I get back to my home in the states and am welcomed by race riots, anarchy, regular mass shootouts, relentless street crime, insane inequality, homeless people everywhere, people attacking Google busses, Donald Trump running for president, and people protesting new housing construction because, "Screw everyone but me, I want my house to make me a millionaire! I got here first!" The Bay is wholly dysfunctional, but its problems are started to be repeated in a lot of American cities. By contrast, Toronto just works. It's a city that gets things done and doesn't have to worry about a violent, drugged-out, politically destructive citizenry ruining everything.

 

Toronto is better than us. The lack of crime is what I miss most...I didn't hear a single gunshot there. It was such a difference from the states. Even in Toronto's worst neighborhoods, people were much less threatening than here in our ghettos. Not once did anyone threaten my life nor did I have to threaten anyone else's life. It's a peaceful city despite the global crush of humanity. I don't know how they do it. With the dramatic cultural clashes there, you'd think people would go crazy. But they don't. The American dream is alive and well there with a lot of immigrants opening their own businesses. At this point, Toronto is lacking in nothing. The only negative is that brutal Great Lakes winter. Get rid of winter, and Toronto is practically an urban utopia. I guess it's only fair there has to be some achilles heel.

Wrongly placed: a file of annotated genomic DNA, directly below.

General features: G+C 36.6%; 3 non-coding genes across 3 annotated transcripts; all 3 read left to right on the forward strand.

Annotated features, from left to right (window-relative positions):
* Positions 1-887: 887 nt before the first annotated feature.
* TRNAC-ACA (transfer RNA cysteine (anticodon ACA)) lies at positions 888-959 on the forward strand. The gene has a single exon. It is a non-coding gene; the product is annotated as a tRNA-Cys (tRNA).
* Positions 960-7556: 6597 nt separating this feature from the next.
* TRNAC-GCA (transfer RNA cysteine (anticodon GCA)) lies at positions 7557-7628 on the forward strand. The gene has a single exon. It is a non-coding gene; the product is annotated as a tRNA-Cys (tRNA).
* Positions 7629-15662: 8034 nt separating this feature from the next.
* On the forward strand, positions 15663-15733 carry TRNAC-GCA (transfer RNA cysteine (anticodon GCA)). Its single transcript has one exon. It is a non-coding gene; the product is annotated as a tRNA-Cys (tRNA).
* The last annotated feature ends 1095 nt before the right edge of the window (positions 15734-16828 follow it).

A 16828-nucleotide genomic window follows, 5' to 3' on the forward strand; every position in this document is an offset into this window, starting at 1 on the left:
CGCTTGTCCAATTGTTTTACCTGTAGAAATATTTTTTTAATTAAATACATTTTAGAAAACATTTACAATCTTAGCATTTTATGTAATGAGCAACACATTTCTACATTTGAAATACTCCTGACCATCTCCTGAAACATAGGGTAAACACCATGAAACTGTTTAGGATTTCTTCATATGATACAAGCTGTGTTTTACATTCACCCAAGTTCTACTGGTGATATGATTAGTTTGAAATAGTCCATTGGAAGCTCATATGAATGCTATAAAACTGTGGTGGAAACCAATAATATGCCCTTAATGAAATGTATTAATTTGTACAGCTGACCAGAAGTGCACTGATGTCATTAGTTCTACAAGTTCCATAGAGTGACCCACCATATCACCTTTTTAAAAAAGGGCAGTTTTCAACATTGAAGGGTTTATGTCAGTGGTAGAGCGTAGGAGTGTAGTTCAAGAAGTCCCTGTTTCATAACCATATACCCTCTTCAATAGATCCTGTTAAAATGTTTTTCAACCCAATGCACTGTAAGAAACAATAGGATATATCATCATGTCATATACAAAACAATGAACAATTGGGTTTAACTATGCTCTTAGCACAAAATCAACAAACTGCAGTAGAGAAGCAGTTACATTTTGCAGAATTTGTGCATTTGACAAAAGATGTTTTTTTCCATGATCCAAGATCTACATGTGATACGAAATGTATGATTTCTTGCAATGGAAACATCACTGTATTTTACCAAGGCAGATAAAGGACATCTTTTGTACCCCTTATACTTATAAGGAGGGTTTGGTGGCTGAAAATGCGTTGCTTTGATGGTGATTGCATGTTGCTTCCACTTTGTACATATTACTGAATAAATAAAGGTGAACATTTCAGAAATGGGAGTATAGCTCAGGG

*I'd say much the same about Montreal too, though it's not as diverse or cosmopolitan as Toronto. I've never been to Vancouver, so no comment on that, but I've heard it's much nicer than Seattle and Portland.

 

**I'm really a Canadian trapped in an American's body. I'm now starting to think my biggest mistake was moving back to the states...

 

***the high-rise residential area discussed up thread is not as vibrant as the older Toronto neighborhoods, but it's really a small section of the city and changing so fast, you can't judge it yet. It's all brand new and retail is filling in the ground floors. Every week, a new place opened. They are trying to avoid the affordability crisis of San Francisco-Oakland, Vancouver, and New York City. That's what makes it such a special city. They really don't want Manhattan or San Francisco rents. That's why stuff is getting built so fast up there and it looks half-finished. With that said, a lot of this housing is better than any of the new residential stuff I'm seeing in the Bay right now. Thank God they're not afraid of heights! Big cities are supposed to have skyscrapers. Toronto knows if it doesn't build a ton of housing for its explosive population growth, it's going to lose a lot of its diversity and character due to evictions. And the city deserves a ton of credit for reviving a dead waterfront. They are building something from nothing in most cases...that Lake Ontario waterfront used to be a total dead zone.